I stepped around Reynolds. "I've been doing this for a while, Sheriff. I think I can handle this too." I pushed through the tarp curtain, caught sight of what was inside, and immediately turned around. I doubled over, nearly crumpling to the ground and my camera fell out of my hand on to the soft bed of pine needles below.
Reynolds rested his hand on my shoulder and for a moment, I didn't really care about his sweat or smell. "Well, I did warn you. Good thing you didn't eat before, I guess."
I had been fortunate in that regard, having only had some coffee and a pastry a few hours before hand. Over several moments, I regained my composure and slowly stood back up, reaching back down again to grab my camera. I nodded and gave the sheriff a brief smile before turning around and stepping back through the curtain, my camera held up as a shield between me and the atrocity laid out on the forest floor.
There were two bodies. Both were wearing light t-shirts and shorts, appropriate for a hot day walking along the park trails. The older of the two was a woman in her late 30's, maybe early 40's, a short blond ponytail uncurling over her shoulder. The cause of death was obvious; heavy bruising on her neck indicated strangulation. Beyond that, the only distressing thing about her was that her eyes and mouth were still open, a fairly common aspect of corpses that you eventually just needed to get used to.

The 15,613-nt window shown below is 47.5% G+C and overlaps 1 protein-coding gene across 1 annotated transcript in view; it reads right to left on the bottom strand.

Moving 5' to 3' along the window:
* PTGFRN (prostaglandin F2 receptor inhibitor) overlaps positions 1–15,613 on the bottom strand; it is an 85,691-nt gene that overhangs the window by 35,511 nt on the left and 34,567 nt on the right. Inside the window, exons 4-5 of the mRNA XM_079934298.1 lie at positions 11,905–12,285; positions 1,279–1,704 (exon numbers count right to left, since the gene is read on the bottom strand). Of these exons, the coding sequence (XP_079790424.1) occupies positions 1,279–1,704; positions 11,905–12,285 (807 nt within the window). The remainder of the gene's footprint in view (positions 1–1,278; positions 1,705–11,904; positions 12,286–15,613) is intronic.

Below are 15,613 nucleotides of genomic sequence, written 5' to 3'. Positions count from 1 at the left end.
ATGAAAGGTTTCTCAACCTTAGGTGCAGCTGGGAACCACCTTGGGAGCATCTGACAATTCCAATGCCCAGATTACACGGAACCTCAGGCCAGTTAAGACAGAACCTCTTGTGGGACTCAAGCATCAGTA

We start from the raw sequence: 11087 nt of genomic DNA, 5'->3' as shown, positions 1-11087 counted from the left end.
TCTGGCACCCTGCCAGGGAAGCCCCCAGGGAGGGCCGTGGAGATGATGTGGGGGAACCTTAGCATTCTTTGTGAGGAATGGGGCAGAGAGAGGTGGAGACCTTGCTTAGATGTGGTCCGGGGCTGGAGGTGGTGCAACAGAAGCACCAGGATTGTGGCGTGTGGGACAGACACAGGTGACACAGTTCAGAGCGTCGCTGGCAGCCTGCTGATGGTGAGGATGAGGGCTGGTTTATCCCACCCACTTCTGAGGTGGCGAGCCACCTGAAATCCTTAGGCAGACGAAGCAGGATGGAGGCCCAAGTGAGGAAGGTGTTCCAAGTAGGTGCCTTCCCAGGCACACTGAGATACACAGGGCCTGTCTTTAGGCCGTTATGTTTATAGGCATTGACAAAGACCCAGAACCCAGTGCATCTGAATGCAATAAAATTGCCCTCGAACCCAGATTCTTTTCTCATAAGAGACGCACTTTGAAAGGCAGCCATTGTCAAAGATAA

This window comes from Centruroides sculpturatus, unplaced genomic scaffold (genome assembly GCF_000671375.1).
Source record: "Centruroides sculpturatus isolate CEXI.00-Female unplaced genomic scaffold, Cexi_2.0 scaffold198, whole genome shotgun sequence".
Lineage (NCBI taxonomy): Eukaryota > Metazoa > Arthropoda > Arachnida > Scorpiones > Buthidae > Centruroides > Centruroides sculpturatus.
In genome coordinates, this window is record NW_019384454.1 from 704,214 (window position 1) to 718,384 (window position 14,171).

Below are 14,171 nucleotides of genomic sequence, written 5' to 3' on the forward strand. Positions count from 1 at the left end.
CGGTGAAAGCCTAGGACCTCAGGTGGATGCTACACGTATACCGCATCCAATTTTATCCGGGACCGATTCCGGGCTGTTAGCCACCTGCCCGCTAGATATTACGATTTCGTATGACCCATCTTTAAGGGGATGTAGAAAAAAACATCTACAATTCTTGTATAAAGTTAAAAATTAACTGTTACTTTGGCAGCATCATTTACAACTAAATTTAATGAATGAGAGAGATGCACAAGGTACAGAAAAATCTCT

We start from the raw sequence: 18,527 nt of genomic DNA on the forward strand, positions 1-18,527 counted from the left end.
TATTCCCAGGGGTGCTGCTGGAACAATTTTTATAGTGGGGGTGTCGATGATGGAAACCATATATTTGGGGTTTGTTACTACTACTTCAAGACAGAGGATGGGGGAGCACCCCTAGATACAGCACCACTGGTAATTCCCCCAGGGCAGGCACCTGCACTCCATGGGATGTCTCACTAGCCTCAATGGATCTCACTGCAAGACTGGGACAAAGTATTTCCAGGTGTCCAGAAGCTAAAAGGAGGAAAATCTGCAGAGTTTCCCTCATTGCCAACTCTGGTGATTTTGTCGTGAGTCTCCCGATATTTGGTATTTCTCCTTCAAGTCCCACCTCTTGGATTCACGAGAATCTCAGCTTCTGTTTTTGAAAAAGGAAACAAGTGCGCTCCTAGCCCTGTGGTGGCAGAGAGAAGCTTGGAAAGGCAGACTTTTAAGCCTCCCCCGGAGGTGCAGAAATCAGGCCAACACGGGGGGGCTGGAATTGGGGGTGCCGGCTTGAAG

The second body was of a much younger girl, though her age was difficult to determine. She had been wearing a blue hat that was now tipped over just above her fan of blond hair. Her arms and legs had been spread out as if she was making a snow angel and her wrists and ankles were cut and abraded, indicated that she had been tied down. The cause of death was presumbly a massive incision from her neck to her waist, allowing the perpetrator to break her sternum and ribs and remove most of her organs. What was left of her clothing was covered in dried blood, as were her arms, legs, and face, but the ground was clean.
I circled the two bodies several times, mechanically taking picture after picture, careful to make sure that I never moved the camera away from my face. When I needed them to, both Reynolds and another officer held tape measures along various parts of the bodies while I took pictures. But beyond that, no one else entered the curtained-off square.